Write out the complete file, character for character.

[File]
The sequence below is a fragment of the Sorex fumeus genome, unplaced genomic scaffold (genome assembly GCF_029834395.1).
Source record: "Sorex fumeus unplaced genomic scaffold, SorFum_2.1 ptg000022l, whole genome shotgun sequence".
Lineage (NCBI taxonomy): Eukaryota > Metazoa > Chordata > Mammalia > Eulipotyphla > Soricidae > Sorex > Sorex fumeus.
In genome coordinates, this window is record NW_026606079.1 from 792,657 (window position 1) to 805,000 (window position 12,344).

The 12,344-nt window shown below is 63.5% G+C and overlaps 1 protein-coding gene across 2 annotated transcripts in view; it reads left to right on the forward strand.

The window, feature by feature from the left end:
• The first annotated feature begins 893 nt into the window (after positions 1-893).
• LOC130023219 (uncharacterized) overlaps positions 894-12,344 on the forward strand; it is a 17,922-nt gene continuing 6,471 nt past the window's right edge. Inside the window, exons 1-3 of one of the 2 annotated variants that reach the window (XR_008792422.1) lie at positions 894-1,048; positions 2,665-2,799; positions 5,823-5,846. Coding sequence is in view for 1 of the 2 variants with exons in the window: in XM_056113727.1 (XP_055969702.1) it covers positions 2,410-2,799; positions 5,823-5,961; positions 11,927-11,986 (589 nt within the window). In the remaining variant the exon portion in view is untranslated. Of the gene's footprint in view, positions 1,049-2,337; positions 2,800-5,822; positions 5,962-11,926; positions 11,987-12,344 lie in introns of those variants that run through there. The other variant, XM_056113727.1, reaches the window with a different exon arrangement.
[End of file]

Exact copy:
The sequence below is a fragment of the Sorex fumeus genome, unplaced genomic scaffold (genome assembly GCF_029834395.1).
Source record: "Sorex fumeus unplaced genomic scaffold, SorFum_2.1 ptg000022l, whole genome shotgun sequence".
Lineage (NCBI taxonomy): Eukaryota > Metazoa > Chordata > Mammalia > Eulipotyphla > Soricidae > Sorex > Sorex fumeus.
In genome coordinates, this window is record NW_026606079.1 from 792,657 (window position 1) to 805,000 (window position 12,344).

The 12,344-nt window shown below is 63.5% G+C and overlaps 1 protein-coding gene across 2 annotated transcripts in view; it reads left to right on the forward strand.

The window, feature by feature from the left end:
• The first annotated feature begins 893 nt into the window (after positions 1-893).
• LOC130023219 (uncharacterized) overlaps positions 894-12,344 on the forward strand; it is a 17,922-nt gene continuing 6,471 nt past the window's right edge. Inside the window, exons 1-3 of one of the 2 annotated variants that reach the window (XR_008792422.1) lie at positions 894-1,048; positions 2,665-2,799; positions 5,823-5,846. Coding sequence is in view for 1 of the 2 variants with exons in the window: in XM_056113727.1 (XP_055969702.1) it covers positions 2,410-2,799; positions 5,823-5,961; positions 11,927-11,986 (589 nt within the window). In the remaining variant the exon portion in view is untranslated. Of the gene's footprint in view, positions 1,049-2,337; positions 2,800-5,822; positions 5,962-11,926; positions 11,987-12,344 lie in introns of those variants that run through there. The other variant, XM_056113727.1, reaches the window with a different exon arrangement.